1800-74, A US representative from New York (1800-O5, O74O), he was elected vice president under Zachary Taylor in 1848 on the Whig ticket. He succeeded to the presidency after Taylor's death in 1850. In 1856 he was the unsuccessful candidate of the Know-
Fillmore, Millard.
1940-, American chess player. In 1972 at Reykjavik, Iceland, he defeated Borris Spassky and won the world chess championship. He became the youngest player in history (age 15) to achieve the rank of Grand Master.
Fischer, Bobby.
1808-90, American statesman. A Whig congressman and senator from NY, he served as President Grant's secretary of state (1869-77).
Fish, Hamilton.
1896-1940, American author. One of the greatest American writers of the 20th century. he was a literary spokesman of the jazz age. His novels include This Side of Paradise (1920), The Beautiful and the Damned (1922), The Great Gatsby (1922), Tender is th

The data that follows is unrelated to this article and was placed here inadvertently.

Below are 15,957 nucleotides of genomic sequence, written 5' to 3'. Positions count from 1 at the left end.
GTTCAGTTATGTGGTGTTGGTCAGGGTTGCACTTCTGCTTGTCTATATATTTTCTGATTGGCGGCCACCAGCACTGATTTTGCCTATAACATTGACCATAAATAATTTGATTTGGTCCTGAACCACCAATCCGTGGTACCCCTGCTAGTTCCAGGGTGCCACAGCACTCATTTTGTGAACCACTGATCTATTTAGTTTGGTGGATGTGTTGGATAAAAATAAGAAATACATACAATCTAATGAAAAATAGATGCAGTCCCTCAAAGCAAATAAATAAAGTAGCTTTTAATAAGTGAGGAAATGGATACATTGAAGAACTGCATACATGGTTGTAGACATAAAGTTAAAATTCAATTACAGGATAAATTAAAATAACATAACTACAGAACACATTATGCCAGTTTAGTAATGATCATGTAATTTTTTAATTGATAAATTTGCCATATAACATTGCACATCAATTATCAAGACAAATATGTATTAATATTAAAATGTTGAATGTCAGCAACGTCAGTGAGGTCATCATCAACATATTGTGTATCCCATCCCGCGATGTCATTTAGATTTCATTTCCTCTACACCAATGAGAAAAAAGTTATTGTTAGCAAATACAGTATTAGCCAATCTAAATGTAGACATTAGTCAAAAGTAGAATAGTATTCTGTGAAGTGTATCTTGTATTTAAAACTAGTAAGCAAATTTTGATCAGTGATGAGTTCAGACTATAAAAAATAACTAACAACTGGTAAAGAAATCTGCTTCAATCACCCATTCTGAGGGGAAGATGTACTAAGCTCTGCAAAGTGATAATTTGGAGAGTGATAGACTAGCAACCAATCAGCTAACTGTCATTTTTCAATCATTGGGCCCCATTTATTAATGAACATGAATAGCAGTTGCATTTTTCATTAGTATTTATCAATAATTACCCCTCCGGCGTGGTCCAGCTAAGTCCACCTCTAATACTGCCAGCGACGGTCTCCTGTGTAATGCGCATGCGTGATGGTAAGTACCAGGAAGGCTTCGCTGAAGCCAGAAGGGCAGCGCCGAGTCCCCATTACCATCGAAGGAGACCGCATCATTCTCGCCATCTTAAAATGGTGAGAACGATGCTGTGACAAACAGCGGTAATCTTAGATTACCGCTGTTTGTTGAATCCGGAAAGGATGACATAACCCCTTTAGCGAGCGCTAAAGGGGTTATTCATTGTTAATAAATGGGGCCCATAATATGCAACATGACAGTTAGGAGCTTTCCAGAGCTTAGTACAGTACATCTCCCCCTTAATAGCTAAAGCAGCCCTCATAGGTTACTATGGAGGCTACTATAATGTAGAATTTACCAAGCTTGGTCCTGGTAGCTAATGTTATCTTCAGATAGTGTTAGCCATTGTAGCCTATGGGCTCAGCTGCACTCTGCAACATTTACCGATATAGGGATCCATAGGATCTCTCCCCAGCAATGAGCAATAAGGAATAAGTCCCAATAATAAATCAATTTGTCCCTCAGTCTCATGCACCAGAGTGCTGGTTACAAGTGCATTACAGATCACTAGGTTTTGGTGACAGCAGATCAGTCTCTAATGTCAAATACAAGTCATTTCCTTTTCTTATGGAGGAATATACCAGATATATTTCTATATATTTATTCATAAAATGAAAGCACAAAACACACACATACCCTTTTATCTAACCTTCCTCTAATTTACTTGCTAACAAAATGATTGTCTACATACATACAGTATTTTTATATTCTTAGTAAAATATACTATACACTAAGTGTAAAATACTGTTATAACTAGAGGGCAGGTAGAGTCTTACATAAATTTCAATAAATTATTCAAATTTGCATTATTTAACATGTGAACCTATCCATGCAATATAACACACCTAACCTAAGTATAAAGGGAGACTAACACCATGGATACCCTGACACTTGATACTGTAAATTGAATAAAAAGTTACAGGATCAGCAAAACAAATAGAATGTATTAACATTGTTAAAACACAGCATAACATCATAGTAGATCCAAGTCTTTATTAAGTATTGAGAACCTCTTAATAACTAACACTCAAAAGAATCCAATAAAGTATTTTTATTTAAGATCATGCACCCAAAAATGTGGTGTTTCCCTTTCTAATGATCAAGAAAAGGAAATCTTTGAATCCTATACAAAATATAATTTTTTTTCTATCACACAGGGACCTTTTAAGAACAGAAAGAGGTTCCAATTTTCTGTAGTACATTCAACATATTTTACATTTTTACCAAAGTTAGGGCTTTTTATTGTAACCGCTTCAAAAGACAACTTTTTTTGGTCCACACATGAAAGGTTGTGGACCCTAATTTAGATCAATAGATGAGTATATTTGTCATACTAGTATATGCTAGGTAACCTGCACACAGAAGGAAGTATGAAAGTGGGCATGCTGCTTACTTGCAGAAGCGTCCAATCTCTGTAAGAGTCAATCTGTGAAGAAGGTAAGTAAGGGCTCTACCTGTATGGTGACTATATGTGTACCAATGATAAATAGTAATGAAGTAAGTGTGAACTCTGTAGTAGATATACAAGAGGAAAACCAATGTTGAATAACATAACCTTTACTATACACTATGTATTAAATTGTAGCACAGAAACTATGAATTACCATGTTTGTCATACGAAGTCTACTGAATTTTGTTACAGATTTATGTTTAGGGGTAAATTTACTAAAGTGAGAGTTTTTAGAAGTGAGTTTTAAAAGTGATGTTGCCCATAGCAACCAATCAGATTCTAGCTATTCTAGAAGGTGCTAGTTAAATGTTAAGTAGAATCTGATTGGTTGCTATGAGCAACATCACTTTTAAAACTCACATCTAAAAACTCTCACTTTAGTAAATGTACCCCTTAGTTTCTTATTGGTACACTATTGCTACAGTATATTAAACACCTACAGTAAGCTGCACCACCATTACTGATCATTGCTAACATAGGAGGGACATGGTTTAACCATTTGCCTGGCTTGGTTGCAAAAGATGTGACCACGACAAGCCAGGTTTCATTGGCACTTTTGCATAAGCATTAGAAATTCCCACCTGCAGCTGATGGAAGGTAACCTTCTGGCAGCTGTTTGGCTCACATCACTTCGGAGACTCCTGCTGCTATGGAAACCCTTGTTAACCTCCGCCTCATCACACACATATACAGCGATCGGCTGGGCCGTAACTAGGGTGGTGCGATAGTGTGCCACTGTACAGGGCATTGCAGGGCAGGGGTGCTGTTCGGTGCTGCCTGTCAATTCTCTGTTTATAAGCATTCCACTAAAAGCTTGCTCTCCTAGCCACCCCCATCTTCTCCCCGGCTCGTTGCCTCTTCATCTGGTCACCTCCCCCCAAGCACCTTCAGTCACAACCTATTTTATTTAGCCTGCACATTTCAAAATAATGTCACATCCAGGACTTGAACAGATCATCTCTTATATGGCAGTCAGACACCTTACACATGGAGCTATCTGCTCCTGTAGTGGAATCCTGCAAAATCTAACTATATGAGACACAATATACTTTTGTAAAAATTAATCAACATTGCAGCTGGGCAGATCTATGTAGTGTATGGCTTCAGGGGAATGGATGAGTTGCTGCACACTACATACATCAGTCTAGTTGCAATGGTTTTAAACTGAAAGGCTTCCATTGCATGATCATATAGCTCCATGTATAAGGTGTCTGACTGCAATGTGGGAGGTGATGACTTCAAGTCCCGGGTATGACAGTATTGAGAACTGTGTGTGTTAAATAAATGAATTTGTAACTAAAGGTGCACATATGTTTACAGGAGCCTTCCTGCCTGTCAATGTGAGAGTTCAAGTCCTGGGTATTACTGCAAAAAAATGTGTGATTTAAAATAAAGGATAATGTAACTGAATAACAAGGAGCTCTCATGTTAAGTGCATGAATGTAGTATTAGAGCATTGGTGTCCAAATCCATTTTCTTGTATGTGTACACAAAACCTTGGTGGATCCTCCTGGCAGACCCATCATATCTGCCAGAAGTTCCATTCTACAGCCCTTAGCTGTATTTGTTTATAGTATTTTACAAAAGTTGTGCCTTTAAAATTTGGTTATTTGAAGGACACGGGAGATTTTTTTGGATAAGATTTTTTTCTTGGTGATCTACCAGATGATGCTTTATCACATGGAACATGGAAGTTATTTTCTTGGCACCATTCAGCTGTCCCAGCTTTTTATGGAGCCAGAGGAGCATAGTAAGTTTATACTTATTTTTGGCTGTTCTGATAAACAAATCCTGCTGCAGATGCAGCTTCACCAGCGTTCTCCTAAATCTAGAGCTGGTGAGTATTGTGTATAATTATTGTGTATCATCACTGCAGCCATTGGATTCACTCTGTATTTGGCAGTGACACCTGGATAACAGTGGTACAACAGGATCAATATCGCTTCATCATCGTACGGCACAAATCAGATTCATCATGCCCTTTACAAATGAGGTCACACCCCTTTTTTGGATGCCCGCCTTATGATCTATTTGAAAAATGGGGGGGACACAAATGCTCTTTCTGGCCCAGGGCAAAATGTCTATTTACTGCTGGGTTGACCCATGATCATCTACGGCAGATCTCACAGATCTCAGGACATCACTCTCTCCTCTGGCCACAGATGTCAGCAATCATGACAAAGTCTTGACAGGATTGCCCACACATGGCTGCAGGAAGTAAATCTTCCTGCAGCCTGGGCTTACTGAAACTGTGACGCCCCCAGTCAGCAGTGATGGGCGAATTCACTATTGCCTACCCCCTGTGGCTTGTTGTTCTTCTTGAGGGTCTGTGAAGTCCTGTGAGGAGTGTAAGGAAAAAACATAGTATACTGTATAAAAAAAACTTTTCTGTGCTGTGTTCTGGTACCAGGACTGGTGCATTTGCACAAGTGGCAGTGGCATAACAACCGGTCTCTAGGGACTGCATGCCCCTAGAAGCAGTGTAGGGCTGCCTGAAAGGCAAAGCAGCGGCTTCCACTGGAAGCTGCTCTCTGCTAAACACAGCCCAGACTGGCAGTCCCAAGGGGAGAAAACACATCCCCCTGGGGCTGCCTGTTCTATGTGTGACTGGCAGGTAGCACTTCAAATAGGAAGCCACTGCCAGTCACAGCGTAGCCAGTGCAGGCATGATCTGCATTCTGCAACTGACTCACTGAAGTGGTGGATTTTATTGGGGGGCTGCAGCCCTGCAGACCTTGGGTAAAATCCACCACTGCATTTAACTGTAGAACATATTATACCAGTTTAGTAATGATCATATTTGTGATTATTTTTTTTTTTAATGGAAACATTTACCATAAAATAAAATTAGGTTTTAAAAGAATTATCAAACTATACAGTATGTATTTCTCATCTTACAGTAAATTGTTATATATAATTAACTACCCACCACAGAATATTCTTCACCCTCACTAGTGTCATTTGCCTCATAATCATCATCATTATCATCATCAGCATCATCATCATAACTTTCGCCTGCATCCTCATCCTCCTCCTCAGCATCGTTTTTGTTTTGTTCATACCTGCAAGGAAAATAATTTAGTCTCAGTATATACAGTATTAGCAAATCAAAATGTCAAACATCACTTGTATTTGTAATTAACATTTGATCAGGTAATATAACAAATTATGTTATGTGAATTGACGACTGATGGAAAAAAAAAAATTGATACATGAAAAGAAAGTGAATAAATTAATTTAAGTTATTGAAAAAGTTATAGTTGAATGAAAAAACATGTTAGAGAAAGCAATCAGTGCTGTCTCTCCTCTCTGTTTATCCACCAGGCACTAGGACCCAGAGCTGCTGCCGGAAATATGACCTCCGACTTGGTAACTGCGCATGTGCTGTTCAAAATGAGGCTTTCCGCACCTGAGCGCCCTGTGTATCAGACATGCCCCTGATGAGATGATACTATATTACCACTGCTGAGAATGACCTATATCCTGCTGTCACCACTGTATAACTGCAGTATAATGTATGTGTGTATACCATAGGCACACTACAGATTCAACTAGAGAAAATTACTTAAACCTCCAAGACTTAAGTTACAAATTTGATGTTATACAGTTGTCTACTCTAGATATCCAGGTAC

Fitzgerald, F. Scott.
1821-80, French novelist. His masterpiece is Madame Bovary (1857). Other works include Salammbo (1862) and Sentimental Education (1869).
Flaubert, Gustave.
1881-1955, Scottish bacteriologist. He serendipitously discovered the antibiotic Penicillin in 1928. He also discovered lysozyme (1922) and shared the 1945 Nobel Prize in physiology or medicine.
Fleming, Sir Alexander.
1929-, US Politician. Speaker of the House of Representatives (1989-95) representing Washington State. In 1994 he became the first sitting Speaker to fail to win reelection since 1860.
Foley, Thomas.
187O-19O9, English author. His most important novels include The Good Soldier (1915) and his Parade's End tetralogy (1950).
Ford, Ford Maddox.
Born in Omaha, NE as Leslie Lynch King Jr. He served as a Republican congressman from Michigan (1949-7O) and was appointed vice president of the US in 197O when he succeeded Spiro T. Agnew. He succeeded to the presidency on August 9, 1974 when President
Ford, Gerald Rudolph.